In the southeast corner of our woodshop one rarely hears much talking or idle chit-chat. But investigate the steady sound of various woodworking tools and the sight of some spectacular console or casework taking shape and you’ll find a sawdust-covered cabinetmaker efficiently taking care of business in one of the most productive areas of the Dobson shop. Meet Randy Hausman, a cabinetmaker who’s been with the firm for over 17 years and has played a significant part in building the hallmark organ cases that have earned Dobson an enviable reputation.
One of five children, Randy grew up on the family farm in rural Halbur, Iowa. His father and grandfather taught him the hard work of farming, as well as carpentry and woodworking. He fondly remembers the fine cabinetmaking skills he learned from his grandfather, perhaps a holdover from the skills Randy’s great-grandfather brought from Germany some years before. High school industrial arts courses rounded out the skills he learned at home. Randy attended a junior college for a few months, but soon determined that wasn’t for him. Back at home it was time to decide if he wanted to take over the family farm. But the farm was small, land was expensive, and the work was never-ending. “I just didn’t think it was the sort of work I wanted to do for the rest of my life,” he recalls. In 1974 he decided instead to start his own carpentry business (coincidentally the same year Lynn Dobson hung out his shingle in Lake City). If his father was inwardly disappointed with Randy’s decision, he outwardly affirmed it by buying the newest carpenter in Halbur a radial arm saw.
After some years on his own, Randy met Raylene Wine from Lake City. They were married in 1987 and moved to their present home on Jefferson Street. After learning they were expecting a child in 1988, both became concerned about the up-and-down financial nature of self-employment. Randy began to look for a job, preferably a place where he could put his skills to good use, but mostly for the prospect of a steady income and benefits. After trying a few local builders and cabinetmakers, Raylene suggested he check at Dobson.
He came to the shop in September 1988. It was a busy place: the increasing number of contracts and an employee illness had left the shop shorthanded. Then foreman Tom Kult and his crew were hard pressed to take down, finish, pack and ship an organ. Randy spoke with Tom, showed him some pictures of his work, asked if there might be a job available some time. Randy was hired on the spot! It didn’t take long for Tom and the others to see Randy’s skills and willingness to work, and he was gradually given more and more advanced projects. As he says, “The work was similar to the cabinetmaking I had been doing, just on a larger and more ornate scale.” Initially he thought he’d stay two or three years, but the steady income, good working conditions and challenging projects have kept him here these 17 years.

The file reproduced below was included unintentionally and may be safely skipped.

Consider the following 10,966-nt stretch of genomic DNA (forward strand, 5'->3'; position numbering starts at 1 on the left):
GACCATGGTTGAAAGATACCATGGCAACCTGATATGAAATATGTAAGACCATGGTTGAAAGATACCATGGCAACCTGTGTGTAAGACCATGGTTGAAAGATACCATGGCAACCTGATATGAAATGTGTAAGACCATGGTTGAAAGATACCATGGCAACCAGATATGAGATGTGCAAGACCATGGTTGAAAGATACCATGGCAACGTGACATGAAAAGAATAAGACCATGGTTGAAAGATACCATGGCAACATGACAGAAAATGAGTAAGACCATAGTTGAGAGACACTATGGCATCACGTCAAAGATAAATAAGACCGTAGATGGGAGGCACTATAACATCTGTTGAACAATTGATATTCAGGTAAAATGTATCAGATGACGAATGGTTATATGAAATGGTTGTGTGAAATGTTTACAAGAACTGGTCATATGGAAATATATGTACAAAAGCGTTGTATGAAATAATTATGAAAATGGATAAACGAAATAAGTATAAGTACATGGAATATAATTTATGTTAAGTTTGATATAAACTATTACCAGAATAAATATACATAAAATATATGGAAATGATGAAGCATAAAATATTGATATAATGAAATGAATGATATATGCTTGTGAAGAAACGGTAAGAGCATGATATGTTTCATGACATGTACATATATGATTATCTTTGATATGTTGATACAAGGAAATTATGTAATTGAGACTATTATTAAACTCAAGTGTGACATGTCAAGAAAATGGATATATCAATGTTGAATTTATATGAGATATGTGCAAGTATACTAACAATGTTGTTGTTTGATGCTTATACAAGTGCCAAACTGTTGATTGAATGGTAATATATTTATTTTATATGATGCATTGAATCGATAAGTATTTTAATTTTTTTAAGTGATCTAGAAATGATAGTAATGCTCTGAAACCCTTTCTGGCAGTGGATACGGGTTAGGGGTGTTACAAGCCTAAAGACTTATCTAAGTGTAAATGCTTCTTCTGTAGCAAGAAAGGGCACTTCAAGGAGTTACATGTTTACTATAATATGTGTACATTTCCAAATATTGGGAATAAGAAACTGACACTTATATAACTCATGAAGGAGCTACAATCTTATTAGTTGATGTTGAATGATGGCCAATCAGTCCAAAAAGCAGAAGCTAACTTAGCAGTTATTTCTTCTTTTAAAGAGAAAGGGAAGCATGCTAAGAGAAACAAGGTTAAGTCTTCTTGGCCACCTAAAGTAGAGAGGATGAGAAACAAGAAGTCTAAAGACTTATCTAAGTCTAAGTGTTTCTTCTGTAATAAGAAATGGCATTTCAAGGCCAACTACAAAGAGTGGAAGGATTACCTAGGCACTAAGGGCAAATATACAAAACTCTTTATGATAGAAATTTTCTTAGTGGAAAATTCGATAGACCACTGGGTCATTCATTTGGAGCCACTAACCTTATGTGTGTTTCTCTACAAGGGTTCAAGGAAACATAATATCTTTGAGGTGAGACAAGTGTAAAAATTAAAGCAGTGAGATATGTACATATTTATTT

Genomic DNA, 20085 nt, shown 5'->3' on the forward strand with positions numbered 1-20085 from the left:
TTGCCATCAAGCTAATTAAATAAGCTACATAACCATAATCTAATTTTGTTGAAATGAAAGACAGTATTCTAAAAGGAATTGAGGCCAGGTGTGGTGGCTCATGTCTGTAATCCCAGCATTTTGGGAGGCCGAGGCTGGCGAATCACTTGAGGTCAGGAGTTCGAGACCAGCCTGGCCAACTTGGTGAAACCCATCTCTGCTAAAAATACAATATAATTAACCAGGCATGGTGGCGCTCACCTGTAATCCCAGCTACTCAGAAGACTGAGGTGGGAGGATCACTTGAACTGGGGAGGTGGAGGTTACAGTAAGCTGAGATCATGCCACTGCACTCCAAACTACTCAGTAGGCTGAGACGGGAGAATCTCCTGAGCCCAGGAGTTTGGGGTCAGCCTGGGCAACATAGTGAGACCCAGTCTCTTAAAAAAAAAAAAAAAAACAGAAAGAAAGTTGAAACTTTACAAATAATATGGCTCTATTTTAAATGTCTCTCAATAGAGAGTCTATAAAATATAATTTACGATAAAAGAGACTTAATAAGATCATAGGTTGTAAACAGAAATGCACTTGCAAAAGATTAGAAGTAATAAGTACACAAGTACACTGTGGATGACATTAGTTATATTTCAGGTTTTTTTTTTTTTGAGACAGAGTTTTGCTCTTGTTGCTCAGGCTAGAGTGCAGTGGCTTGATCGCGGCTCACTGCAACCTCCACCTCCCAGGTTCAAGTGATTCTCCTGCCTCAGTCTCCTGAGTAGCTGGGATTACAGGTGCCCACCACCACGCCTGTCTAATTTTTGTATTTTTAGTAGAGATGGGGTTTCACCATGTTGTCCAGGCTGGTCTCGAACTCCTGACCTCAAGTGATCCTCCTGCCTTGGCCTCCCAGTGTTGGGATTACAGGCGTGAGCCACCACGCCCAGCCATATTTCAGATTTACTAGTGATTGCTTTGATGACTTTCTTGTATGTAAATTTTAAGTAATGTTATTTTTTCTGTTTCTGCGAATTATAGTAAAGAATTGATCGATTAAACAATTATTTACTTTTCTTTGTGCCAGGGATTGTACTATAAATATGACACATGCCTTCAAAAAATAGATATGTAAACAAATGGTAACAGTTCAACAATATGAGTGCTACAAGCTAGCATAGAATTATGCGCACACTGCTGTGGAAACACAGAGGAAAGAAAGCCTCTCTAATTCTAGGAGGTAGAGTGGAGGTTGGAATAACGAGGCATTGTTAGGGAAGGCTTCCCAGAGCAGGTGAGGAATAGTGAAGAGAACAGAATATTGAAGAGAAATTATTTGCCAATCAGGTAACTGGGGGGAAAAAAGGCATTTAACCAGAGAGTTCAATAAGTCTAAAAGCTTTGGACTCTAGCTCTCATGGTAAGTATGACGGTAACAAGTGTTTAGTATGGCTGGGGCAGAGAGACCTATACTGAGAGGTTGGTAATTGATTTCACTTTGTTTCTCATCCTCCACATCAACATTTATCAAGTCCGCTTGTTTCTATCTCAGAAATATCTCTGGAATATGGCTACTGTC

Randy’s favorite sort of work is the challenge of making some of the unique parts of the casework that Dobson has become known forthe more unique, the better! He is the shop wood turner, creating on the lathe everything from a delicate knob for a console drawer to a two-foot-tall urn that graces the pediment of our Op. 80 (II/26; 2004) in Washington, D.C. He quickly cites the stage console for Verizon Hall, with its compound curves, extensive veneering and complex structural components, as his most challenging project to date. Randy expresses a sense of pride and accomplishment with the recent large projects that have earned the company international acclaim, but at this writing he’s enjoying the building of a modest case for Op. 82 (II/17) for Chapel Hill, N.C.
Randy’s favorite pastime is collecting vintage post cards. He has some 5,000 of them in his collection now and favors German-made greeting, birthday and holiday cards from between 1910 and 1920. He regularly attends auctions, garage sales and flea markets in order to add to his collection. Though not his particular favorite sort of postcard, the so called “town view” style is very hot on eBay, and Randy enjoys the challenge and rewards available from buying and selling them.
The first child the Hausmans expected back in 1988 turned out to be twinstwo handsome boys, Brent and Trent, now 16. They share Randy’s enjoyment of classic rock music and have both become proficient on the guitar. They also keep Raylene a busy stay-at-home mom. Rounding out the Hausman household are Raylene’s two dogs, a Pekingese and a Peke-A-Poo (Pekingese/Poodle mix).
A man of few words and happy to avoid the spotlight, Randy would be satisfied if this biography read simply, “Very quiet and hard working.” If you’d like a more eloquent description of his character and skills, an examination of a Dobson organ case will tell you all you need to know.
drawn from The Organbuilder, Fall 2005
Dobson Pipe Organ Builders, Ltd.
Site conception by metaglyph
All contents ©19992016 Dobson Pipe Organ Builders, Ltd.